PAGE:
Sunday, April 14, 2024

Tenants should know their rights

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Tenants have rights under the Residential Tenancy Act (RTA). Image supplied

As rental accommodation is so expensive these days, there are a wide variety of situations people may be living in, and your rights may differ according to your situation.

If you are a tenant, then you have rights under the Residential Tenancy Act (RTA).

Your accommodation must have insulation and fixed heating, for example, and you have good security as (for tenancies set up after 11 February) you can only be asked to leave under specific circumstances.

You must have a tenancy agreement, and The Tenancy Tribunal may assist you with problems.

If you live in a boarding house (where each tenant has a separate tenancy agreement, and there are six or more tenants) you are also covered by the RTA.

A tenancy agreement for a boarding house tenancy must include all of the same details as a standard tenancy agreement, including statements relating to insulation, healthy homes standards and insurance.

Landlords can, however, give you 28 days’ notice to leave, unless otherwise stated in your agreement. If you live in a self-contained granny-flat, then you are also covered by the RTA.

The granny flat must fulfil the legal requirements for a habitation. This includes being self-contained (having its own bathroom and kitchen facilities) and having smoke alarm and insulation.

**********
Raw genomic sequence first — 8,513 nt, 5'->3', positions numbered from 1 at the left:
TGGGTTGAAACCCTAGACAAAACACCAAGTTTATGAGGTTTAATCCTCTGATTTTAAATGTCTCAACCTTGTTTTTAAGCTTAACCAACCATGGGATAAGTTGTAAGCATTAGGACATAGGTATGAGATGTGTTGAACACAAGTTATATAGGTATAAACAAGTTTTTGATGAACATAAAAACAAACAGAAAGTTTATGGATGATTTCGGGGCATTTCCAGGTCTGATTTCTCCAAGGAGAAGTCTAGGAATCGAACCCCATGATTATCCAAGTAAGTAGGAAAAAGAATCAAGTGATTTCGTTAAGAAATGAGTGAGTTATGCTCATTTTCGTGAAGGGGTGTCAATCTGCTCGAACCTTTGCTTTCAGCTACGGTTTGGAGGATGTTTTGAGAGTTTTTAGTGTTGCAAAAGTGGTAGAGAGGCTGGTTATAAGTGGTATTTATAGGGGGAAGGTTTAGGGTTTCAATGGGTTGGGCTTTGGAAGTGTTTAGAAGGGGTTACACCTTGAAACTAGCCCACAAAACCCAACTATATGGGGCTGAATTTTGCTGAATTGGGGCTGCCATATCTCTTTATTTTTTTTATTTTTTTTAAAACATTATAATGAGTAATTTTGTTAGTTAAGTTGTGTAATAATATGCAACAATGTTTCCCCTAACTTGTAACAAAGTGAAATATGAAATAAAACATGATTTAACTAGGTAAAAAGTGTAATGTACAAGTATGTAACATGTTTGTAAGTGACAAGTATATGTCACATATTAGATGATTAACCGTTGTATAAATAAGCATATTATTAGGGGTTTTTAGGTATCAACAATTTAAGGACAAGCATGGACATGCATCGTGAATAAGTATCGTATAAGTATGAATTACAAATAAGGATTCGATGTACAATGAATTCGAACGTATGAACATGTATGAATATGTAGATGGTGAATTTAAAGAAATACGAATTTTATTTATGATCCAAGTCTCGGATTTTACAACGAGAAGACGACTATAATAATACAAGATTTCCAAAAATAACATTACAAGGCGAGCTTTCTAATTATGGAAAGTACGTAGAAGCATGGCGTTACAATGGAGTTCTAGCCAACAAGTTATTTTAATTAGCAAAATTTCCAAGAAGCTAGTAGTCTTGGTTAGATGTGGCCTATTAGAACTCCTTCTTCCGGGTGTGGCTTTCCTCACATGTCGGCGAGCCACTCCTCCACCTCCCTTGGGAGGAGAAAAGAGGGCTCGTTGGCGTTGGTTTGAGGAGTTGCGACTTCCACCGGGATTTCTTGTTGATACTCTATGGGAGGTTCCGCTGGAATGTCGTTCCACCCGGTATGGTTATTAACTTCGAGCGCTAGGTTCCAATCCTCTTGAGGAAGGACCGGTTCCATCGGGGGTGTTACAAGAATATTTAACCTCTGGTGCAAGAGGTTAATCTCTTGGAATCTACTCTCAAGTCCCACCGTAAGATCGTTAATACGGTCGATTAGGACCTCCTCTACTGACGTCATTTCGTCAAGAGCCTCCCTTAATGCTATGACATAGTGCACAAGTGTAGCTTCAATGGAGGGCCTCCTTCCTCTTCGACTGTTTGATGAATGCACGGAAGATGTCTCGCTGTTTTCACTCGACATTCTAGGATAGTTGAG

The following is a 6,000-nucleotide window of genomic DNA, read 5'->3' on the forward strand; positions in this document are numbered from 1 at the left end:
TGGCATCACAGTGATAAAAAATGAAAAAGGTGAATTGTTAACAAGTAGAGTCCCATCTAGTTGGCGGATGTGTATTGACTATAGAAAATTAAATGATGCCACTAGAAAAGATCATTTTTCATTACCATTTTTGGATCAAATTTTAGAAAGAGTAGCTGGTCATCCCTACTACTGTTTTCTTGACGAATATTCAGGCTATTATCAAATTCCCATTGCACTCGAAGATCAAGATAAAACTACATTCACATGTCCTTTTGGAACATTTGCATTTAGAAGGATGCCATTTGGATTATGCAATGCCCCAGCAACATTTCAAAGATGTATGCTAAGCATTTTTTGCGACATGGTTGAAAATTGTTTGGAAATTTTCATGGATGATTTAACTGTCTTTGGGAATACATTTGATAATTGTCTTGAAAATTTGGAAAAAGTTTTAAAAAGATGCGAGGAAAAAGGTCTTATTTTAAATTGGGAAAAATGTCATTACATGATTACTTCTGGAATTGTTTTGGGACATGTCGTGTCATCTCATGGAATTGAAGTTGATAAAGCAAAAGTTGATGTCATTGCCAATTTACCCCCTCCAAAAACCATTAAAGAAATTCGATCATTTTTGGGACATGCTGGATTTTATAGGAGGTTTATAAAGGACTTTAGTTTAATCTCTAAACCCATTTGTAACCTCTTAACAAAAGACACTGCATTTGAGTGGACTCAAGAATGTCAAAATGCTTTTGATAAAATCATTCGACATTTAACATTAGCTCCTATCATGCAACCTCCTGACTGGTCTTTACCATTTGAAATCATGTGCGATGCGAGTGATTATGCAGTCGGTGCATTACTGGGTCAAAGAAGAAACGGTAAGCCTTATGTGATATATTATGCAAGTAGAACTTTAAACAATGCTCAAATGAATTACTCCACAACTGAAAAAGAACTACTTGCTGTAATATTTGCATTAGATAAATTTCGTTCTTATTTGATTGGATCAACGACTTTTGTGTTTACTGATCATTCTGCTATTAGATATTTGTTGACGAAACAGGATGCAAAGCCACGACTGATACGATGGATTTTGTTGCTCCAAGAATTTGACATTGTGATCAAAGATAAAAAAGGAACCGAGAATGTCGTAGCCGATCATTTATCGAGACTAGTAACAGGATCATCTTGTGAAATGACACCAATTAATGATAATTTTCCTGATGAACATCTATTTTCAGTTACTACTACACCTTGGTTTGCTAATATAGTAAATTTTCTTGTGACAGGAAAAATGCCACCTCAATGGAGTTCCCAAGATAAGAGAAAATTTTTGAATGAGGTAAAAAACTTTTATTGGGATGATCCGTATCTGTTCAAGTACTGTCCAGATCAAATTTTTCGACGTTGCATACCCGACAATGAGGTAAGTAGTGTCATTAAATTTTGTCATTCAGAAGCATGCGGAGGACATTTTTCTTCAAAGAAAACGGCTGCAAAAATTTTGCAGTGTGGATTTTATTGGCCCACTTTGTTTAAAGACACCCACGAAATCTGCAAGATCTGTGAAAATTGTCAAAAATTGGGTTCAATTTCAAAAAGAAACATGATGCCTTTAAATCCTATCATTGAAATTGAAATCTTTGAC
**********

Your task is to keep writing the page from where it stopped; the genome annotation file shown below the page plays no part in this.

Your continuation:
If the flat does not meet these requirements, you can apply to the Tenancy Tribunal to remedy this. If the landlord lives in the main house and the granny flat is not self-contained so that you have to share the bathroom and kitchen facilities in the main house with the landlord, then your renting situation would not be covered by the RTA.

This is a private boarding situation. It would still be advisable to have a tenancy agreement setting out details of how much Board is to be paid and what services this includes. If you have problems, you can apply to the Disputes Tribunal for a ruling.

If you live with a group of people, and you are not on the Tenancy Agreement, you are a flatmate. If you are not a tenant then your rights are based largely on what you agreed to with the tenant flatmates when you joined the flat.

It is always a good idea when moving into a new flat, to have a written flat-sharing agreement that covers issues such as payment of bond and rent, pets, housekeeping and what to do when one of you wants to leave. You can download a flat-sharing agreement template from the tenancy website.

  • This Solutions Column has been compiled by Mary and is a regular Times editorial from the Pakuranga Citizens Advice Bureau. Email or Visit us at the Library Building, Pakuranga, Phone 576 8331 and at Botany Citizens Advice Bureau, rear Food Court Entrance, Botany Town Centre, Phone 271 5382 or 0800 367 222 for free, confidential and informative help.

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